Carpentry, the Mary Rose and more from the Wabi Sabi Workshop
I would strongly recommend a visit to the Mary Rose Museum. Buy your tickets online to avoid the queue and you will also get a free boat tour of Portsmouth harbour. The new Park and Ride service in Portsmouth is great value for money at the moment and, from Tipner Lane beside the motorway, it delivers you to within a few minutes’ walk of the historic dockyard where the museum is located.
The Wabi Sabi workshop has continued to be productive in recent months. Dad has made some toy animals for Noah’s ark (see my previous blog post). The bear, gorilla and rhinoceros have been made from Honduras mahogany reclaimed from a Victorian bed frame – definitely upcycling in action! The toys have been articulated using bungee cord stretched tight. Dad’s next project is a play house for the grandchildren. This will be in the form of a miniature living van or shepherd’s hut on wheels. More on this, with a blueprint, anon.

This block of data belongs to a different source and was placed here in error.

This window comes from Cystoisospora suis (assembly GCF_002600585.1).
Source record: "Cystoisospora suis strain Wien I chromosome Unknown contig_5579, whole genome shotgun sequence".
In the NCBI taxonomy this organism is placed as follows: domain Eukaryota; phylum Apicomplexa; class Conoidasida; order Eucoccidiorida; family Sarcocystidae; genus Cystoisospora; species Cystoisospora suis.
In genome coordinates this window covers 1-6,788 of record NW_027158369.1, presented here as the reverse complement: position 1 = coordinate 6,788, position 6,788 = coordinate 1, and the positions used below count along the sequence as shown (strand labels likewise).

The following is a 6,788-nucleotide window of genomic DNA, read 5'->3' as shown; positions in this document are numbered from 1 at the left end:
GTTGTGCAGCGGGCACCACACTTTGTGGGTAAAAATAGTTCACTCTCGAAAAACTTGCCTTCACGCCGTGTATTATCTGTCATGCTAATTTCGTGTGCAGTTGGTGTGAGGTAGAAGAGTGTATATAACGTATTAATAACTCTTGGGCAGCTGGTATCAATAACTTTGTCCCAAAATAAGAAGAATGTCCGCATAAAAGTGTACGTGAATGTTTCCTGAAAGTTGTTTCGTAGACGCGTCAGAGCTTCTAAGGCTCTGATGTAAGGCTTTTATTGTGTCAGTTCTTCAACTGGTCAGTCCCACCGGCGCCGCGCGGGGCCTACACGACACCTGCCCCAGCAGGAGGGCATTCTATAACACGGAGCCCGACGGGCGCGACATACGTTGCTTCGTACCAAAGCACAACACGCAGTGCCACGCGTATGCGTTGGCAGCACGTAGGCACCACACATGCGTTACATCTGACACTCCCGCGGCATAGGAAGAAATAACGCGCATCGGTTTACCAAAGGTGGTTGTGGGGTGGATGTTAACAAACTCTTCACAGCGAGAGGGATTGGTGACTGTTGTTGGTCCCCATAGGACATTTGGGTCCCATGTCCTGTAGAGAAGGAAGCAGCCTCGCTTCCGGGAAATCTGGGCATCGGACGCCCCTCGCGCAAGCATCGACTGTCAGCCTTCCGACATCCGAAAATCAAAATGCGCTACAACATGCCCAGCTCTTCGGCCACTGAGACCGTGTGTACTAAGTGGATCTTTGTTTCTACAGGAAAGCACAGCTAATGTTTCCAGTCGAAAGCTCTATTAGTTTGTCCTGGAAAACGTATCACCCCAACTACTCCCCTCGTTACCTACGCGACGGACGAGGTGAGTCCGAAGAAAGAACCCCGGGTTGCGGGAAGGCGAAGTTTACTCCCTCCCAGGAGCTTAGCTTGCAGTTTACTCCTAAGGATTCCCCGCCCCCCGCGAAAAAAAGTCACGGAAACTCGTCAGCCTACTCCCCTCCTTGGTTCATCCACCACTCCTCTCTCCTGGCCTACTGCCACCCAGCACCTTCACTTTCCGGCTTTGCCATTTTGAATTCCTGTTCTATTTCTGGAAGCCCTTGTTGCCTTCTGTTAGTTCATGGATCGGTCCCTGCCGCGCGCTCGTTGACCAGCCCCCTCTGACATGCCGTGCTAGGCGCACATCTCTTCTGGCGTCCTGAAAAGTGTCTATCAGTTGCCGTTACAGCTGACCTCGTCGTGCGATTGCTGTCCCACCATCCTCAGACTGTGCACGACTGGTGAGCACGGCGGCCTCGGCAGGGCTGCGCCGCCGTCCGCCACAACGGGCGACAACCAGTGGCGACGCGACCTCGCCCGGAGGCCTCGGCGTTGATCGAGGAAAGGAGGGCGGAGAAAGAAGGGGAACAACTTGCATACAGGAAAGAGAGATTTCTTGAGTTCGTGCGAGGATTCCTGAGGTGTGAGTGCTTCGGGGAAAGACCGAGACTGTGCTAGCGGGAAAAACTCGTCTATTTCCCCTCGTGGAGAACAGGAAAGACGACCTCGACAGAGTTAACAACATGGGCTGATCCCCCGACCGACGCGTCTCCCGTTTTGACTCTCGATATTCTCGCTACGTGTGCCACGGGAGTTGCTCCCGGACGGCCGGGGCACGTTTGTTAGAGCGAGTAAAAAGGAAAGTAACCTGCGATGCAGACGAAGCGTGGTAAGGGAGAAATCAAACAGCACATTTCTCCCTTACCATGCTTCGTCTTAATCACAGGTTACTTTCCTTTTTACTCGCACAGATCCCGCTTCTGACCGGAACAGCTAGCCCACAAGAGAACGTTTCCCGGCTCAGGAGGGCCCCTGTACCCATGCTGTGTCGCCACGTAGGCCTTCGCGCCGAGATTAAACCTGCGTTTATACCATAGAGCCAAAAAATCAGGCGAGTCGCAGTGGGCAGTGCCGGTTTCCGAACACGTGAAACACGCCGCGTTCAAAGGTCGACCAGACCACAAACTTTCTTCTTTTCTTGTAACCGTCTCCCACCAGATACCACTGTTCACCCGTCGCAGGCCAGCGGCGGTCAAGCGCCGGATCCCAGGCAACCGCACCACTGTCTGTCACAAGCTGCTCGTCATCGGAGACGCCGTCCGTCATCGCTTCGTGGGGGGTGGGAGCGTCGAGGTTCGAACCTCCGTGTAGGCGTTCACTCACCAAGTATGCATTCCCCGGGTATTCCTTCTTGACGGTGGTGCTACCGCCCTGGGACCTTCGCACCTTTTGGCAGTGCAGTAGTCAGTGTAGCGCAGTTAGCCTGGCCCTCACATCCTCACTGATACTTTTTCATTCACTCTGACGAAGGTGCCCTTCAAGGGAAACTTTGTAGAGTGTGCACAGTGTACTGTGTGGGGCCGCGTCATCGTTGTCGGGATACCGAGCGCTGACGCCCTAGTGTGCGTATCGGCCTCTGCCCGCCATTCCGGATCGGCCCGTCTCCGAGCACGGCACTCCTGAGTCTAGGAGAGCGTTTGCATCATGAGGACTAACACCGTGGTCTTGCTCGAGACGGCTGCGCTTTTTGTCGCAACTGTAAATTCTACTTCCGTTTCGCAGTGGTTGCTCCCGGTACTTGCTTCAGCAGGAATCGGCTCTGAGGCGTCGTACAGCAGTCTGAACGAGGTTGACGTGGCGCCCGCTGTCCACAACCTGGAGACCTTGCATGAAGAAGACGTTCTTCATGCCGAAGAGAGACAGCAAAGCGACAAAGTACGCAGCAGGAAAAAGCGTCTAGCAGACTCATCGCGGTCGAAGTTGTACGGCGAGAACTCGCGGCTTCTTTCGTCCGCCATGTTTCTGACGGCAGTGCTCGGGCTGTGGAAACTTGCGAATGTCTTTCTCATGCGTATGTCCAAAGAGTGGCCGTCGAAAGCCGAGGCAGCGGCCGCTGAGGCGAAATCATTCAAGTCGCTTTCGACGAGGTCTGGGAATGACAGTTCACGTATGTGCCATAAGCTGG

We also have a free gift for all the toymakers out there. Last Christmas my nephew Noah received a wooden walking chickens toy, said to be a traditional toy from Poland. I have pinned a picture of a similar toy on Pinterest (http://www.pinterest.com/WttWBooks ) – this comes from a company www.realwoodentoys.com that makes the same toy with a variety of different animals that ‘walk’ down the sloping ramp. It is simple but the rhythmic action of the chickens nodding along down the track is mesmerising and it makes a lovely clicking noise! We all played with it at Christmas and it made Noah laugh. So, with this in mind, we have taken a chapter from a vintage book called Toy Manufacture by J. T. Mackinson (first published in 1921) and included it as a free PDF file on our ‘Free Gifts and Samples’ page. We considered publishing an ebook of this title but most of the book is about setting up a commercial toy company and it not relevant for today’s amateur toy maker. However, the chapter on ‘The Movement of Toys’ is both practical and interesting, and offers several challenges for those who enjoy creating self-powered toys based on ‘Simple laws of nature, such as, for instance, gravitation (involving acceleration and retarded velocity); inherent properties of bodies (elasticity, expansion and contraction); and finally, chemistry…’ that ‘make possible the successful operation of many most ingenious contrivances.’ The swing-boat toy looks so complicated and requires such precision that I find it hard to believe an amateur Geppetto could make it work. Anyone want to prove me wrong?